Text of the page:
Ten thousand footy fans have flooded Spark Sport's helplines as the countdown heats up ahead of tonight's All Blacks versus Springboks clash.
And Spark chief executive Jolie Hodson has also urged fans to "be patient" if they are seeking assistance during a "massive rush" of new subscribers.
Kieran Read's All Blacks take on the Boks at 9.45pm NZT at International Stadium Yokohama tonight.
In the lead-up to kick-off, Spark Sport has revealed a surge in approaches from customers seeking assistance, and that it has increased its "care teams" dedicated to Rugby World Cup streaming as fans soak up all the action from Japan.
In a media briefing issued after fulltime of the first of three huge games tonight - the Wallabies versus Fiji - Spark said about 44,000 subscribers were online for kickoff in the clash; which was won 39-21 by the Wallabies after an early scare from Fiji.
But by fulltime the number of individual streamers had almost reached 88,000.
"Tonight's numbers so far are significantly more than last night's tournament opening match between Japan and Russia," a statement said. "Throughout the game, the Spark Sport streaming service worked well from a platform and broadband network perspective.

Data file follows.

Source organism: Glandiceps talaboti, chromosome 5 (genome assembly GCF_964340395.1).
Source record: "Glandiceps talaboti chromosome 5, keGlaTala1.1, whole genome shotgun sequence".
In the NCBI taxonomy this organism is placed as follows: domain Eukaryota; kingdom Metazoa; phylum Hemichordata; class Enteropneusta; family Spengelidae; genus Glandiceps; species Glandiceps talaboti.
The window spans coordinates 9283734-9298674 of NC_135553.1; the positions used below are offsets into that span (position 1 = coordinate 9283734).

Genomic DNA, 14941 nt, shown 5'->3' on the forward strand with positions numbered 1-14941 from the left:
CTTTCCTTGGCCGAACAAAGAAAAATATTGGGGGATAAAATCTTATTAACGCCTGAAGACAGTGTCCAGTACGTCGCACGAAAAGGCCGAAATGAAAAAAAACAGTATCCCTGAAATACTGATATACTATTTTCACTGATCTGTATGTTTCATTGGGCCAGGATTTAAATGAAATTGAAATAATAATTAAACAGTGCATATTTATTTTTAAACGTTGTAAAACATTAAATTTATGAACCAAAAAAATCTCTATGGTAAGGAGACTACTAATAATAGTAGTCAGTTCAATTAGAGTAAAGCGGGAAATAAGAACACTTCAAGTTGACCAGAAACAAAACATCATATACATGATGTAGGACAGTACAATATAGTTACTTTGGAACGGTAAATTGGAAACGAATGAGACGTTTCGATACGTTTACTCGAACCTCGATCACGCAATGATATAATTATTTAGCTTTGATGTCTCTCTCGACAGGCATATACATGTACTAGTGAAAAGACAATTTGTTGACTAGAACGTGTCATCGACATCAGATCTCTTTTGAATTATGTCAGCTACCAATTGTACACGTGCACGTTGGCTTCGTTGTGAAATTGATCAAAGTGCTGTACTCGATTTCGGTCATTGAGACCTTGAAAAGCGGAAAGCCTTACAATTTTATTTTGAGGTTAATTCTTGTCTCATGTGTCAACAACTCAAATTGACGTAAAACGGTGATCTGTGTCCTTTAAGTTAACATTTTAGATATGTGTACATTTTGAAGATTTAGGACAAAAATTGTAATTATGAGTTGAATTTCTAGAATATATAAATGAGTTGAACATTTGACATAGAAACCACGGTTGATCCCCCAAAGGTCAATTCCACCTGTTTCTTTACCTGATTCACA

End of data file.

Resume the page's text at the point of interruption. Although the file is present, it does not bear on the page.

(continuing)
"As we always knew, today would be a very busy day for Spark Sport. We've substantially increased our Spark Sport care teams to help our customers with their in-home set up and streaming experience.
"So far today, we've supported approximately 10,000 customers through phone calls, online chat and Facebook and Twitter interactions to get their Spark Sport working as best as possible, based on their in-home set up and devices."
Spark Sport said it had also seen a strong increase in sales and voucher redemptions of its Rugby World Cup Tournament Pass over the past 48 hours.
It was expecting "more viewers" for the second clash of the night, France versus Argentina, and then tonight's big Pool B clash; the All Blacks versus Springboks showdown.
On opening night of the tournament on Friday, within a few minutes of the official opening ceremony dozens of rugby fans took to social media to express their frustrations with complaints ranging from freezing to lagging and glitching.
Spark responded saying the platform was performing "extremely well" and the issues experienced were limited to a "tiny fraction" of customers.
"There are no systemic issues with the platform and we're delighted with how the network is performing," Andrew Pirie, Spark's corporate relations lead, told the Herald.
"We've had literally a few dozen individual customers with device concerns and glitches and we have been helping them through it."
The complaints received by Spark came just hours after some customers received a bombshell letter – on the day of the World Cup opening game – informing them that the broadband at their addresses weren't up to snuff, despite being sold a World Cup Tournament Pass with the deal they initially signed up to.